Amid pressure from all corners, the Kerala government has finally decided to close all booze outlets controlled by the Beverages Corporation in the state. It should be noted that the government had decided to open beverage outlets even after Narendra Modi ordered a complete lockdown of the nation. However, on March 25, 2019, the Kerala government ordered to shut down booze outlets to prevent a potential community spread of Covid-19.
Online sale of alcohol to begin soon?
Kerala, which is basically a consumer state usually relies on the revenue generated from beverage outlets and state lottery to stabilize its economy. Due to the coronavirus outbreak, the government was compelled to stop both these services, and it will negatively impact the state's economy in the coming days.
In the meantime, in order to combat this situation, the government is apparently considering the online sale of alcoholic drinks to people in the state. The government has already asked beverage corporation officials to check the feasibility of this plan.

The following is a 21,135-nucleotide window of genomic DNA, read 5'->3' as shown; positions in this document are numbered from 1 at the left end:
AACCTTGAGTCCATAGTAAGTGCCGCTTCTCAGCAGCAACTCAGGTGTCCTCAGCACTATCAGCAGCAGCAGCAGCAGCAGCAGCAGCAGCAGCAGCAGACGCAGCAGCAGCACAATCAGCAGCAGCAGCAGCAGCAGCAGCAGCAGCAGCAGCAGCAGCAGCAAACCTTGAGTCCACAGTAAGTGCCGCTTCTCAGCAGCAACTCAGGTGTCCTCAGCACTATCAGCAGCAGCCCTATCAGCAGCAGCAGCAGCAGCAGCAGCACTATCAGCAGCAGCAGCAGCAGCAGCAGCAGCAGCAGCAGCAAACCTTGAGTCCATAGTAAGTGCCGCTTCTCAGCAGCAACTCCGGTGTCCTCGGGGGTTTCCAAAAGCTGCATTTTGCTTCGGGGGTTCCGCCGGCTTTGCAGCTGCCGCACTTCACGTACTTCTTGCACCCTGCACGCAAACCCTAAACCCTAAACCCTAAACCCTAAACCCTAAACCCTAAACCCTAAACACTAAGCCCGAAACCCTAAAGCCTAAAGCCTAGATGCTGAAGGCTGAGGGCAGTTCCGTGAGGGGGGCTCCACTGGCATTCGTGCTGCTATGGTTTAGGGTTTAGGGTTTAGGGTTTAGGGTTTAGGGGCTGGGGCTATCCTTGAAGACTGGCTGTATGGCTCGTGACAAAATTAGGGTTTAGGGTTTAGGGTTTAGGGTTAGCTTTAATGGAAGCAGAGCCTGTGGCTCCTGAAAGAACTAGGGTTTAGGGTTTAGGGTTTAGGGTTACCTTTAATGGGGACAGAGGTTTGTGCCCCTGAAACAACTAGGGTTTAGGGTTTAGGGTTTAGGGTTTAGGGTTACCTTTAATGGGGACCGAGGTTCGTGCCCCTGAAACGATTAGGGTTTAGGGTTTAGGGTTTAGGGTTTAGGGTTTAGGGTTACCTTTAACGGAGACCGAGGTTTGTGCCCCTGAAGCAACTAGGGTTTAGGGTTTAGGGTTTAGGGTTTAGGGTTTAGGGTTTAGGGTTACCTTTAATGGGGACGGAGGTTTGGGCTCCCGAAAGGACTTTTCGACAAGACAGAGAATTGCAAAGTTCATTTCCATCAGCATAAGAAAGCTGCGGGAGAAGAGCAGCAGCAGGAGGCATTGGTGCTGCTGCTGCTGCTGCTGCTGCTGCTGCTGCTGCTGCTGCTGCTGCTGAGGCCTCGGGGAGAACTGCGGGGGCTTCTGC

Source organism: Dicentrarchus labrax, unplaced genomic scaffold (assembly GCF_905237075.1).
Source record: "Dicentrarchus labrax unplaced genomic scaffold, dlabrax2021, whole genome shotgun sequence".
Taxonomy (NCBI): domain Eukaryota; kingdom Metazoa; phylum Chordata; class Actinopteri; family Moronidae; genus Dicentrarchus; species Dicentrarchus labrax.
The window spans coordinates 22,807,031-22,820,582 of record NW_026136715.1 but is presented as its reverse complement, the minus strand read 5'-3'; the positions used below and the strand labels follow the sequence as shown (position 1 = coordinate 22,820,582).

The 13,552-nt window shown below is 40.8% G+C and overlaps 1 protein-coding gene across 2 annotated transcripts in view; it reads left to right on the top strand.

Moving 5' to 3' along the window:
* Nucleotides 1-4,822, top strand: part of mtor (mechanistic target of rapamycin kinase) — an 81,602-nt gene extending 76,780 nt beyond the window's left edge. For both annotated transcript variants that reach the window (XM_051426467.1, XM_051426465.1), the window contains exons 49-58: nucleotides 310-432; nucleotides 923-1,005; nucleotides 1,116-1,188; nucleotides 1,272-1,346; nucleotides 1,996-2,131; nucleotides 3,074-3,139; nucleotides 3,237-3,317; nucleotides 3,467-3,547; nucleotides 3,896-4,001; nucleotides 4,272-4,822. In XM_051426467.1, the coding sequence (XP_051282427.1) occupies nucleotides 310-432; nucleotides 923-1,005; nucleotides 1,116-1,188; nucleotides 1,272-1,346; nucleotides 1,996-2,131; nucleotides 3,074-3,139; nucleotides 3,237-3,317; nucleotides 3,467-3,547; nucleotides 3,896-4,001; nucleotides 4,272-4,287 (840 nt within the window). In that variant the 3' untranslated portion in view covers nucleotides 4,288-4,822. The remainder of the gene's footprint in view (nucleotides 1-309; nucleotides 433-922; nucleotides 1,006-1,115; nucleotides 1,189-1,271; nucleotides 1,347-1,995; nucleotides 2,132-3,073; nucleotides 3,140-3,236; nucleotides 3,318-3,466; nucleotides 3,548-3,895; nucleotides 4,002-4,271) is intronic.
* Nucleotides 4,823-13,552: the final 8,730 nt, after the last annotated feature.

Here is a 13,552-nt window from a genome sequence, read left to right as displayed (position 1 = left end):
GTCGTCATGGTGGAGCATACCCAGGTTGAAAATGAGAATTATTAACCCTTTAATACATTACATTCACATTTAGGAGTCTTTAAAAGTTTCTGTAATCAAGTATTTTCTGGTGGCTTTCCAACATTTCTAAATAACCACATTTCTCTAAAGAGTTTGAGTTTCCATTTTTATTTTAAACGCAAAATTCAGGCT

Around a week back, a person had filed a PIL in the High Court to sanction an online sale of alcohol in the state. However, the court dismissed the plea and fined the petitioner with Rs 50,000. As Covid-19 is spreading rapidly in the state, the government will be soon compelled to amend the Abkari act which will give them the right to sell alcohol drinks through online means.
Nine new cases in Kerala
In the press briefing conducted on March 25, Kerala chief minister PInarayi Vijayan revealed that nine new cases have been reported in the state. Shockingly, one among these patients, who hail from Palakkad had broken all laws of quarantine and had roamed across the district for more than a week before getting admitted to a hospital. District authorities revealed that it is quite difficult to prepare the route map of this victim.
In the meantime, Pinarayi Vijayan also informed that he will conduct press meets via video conference from March 26. The CM apparently made this decision after receiving repeated requests from media professionals in the state.